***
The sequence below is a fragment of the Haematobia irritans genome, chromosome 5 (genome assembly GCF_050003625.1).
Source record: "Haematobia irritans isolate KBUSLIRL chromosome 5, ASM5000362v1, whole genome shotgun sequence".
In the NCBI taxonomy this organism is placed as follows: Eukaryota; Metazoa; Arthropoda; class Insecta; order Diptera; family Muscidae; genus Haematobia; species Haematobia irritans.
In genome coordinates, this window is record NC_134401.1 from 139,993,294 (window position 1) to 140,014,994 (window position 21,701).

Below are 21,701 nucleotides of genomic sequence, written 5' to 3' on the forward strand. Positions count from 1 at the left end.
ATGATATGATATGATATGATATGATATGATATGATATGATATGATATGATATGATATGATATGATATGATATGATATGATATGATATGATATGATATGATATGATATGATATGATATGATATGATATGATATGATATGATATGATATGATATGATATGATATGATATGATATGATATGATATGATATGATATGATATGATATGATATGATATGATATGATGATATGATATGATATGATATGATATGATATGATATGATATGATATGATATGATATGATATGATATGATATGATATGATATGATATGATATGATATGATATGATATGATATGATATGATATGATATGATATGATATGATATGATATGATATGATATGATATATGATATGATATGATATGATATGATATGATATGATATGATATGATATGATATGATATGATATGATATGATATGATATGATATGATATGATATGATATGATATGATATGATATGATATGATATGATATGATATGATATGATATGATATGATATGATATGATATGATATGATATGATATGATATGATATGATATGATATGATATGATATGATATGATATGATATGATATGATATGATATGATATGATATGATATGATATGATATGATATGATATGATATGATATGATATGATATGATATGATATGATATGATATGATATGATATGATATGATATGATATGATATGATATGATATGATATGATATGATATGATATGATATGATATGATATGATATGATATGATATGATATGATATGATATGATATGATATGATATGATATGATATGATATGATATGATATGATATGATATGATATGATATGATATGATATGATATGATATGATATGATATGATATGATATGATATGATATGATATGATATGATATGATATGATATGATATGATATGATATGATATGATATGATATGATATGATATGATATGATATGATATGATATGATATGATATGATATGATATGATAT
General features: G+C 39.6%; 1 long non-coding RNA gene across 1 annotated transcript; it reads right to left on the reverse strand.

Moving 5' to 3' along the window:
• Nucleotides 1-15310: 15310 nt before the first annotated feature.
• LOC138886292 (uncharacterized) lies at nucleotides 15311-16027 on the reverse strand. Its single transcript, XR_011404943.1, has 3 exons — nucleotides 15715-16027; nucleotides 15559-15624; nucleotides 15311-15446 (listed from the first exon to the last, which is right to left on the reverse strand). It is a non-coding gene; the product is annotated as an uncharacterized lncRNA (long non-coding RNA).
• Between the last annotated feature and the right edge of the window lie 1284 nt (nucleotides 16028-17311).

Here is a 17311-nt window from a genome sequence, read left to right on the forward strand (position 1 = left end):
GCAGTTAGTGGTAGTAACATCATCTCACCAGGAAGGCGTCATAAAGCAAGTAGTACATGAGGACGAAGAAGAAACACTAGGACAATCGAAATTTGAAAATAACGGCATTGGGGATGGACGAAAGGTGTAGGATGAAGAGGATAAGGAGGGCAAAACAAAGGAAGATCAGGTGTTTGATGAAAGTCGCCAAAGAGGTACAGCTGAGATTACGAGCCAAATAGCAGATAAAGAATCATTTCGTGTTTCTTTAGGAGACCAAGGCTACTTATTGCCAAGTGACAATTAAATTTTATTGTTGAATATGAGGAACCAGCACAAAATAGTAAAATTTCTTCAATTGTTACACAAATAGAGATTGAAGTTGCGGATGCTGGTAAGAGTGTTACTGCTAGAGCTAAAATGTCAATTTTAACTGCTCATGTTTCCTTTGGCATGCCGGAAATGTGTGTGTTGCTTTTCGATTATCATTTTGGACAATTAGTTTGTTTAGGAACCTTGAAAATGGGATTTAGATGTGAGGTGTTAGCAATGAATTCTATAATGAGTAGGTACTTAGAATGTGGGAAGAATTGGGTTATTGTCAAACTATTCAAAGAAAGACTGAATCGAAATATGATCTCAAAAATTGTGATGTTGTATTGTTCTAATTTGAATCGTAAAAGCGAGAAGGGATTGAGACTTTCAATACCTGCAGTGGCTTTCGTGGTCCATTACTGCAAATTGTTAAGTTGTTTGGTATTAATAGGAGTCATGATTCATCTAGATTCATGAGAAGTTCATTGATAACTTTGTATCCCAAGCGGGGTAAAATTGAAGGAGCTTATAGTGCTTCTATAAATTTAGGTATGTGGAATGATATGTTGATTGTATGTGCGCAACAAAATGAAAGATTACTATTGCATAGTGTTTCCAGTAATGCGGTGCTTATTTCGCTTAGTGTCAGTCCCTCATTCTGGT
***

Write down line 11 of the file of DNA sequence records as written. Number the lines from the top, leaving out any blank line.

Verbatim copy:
• Between the last annotated feature and the right edge of the window lie 1284 nt (nucleotides 16028-17311).